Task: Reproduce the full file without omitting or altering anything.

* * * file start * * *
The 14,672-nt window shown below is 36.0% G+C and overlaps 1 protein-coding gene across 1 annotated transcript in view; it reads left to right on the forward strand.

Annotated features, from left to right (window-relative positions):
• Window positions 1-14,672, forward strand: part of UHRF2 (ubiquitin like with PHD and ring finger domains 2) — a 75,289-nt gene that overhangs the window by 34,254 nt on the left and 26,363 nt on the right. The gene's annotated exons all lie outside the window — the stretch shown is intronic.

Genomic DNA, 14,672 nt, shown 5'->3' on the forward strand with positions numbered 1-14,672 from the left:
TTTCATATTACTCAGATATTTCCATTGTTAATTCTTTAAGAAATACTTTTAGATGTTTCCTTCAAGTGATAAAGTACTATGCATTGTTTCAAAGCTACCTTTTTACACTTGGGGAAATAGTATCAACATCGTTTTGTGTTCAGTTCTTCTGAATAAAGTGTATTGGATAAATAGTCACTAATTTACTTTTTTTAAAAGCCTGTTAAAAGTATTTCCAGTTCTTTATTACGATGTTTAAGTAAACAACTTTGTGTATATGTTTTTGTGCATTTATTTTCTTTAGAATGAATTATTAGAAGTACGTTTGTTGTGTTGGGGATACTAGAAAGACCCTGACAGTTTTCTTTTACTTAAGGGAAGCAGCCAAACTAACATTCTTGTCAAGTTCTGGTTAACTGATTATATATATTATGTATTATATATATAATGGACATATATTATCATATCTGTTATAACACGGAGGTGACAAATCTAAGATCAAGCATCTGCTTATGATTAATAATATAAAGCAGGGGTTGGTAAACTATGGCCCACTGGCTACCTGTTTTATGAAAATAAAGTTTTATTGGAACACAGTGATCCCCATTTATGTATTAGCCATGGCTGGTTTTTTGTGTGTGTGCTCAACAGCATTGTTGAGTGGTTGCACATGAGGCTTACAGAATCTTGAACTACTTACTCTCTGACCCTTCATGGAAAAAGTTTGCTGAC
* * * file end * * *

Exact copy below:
The 14,672-nt window shown below is 36.0% G+C and overlaps 1 protein-coding gene across 1 annotated transcript in view; it reads left to right on the forward strand.

Annotated features, from left to right (window-relative positions):
• Window positions 1-14,672, forward strand: part of UHRF2 (ubiquitin like with PHD and ring finger domains 2) — a 75,289-nt gene that overhangs the window by 34,254 nt on the left and 26,363 nt on the right. The gene's annotated exons all lie outside the window — the stretch shown is intronic.

Genomic DNA, 14,672 nt, shown 5'->3' on the forward strand with positions numbered 1-14,672 from the left:
TTTCATATTACTCAGATATTTCCATTGTTAATTCTTTAAGAAATACTTTTAGATGTTTCCTTCAAGTGATAAAGTACTATGCATTGTTTCAAAGCTACCTTTTTACACTTGGGGAAATAGTATCAACATCGTTTTGTGTTCAGTTCTTCTGAATAAAGTGTATTGGATAAATAGTCACTAATTTACTTTTTTTAAAAGCCTGTTAAAAGTATTTCCAGTTCTTTATTACGATGTTTAAGTAAACAACTTTGTGTATATGTTTTTGTGCATTTATTTTCTTTAGAATGAATTATTAGAAGTACGTTTGTTGTGTTGGGGATACTAGAAAGACCCTGACAGTTTTCTTTTACTTAAGGGAAGCAGCCAAACTAACATTCTTGTCAAGTTCTGGTTAACTGATTATATATATTATGTATTATATATATAATGGACATATATTATCATATCTGTTATAACACGGAGGTGACAAATCTAAGATCAAGCATCTGCTTATGATTAATAATATAAAGCAGGGGTTGGTAAACTATGGCCCACTGGCTACCTGTTTTATGAAAATAAAGTTTTATTGGAACACAGTGATCCCCATTTATGTATTAGCCATGGCTGGTTTTTTGTGTGTGTGCTCAACAGCATTGTTGAGTGGTTGCACATGAGGCTTACAGAATCTTGAACTACTTACTCTCTGACCCTTCATGGAAAAAGTTTGCTGAC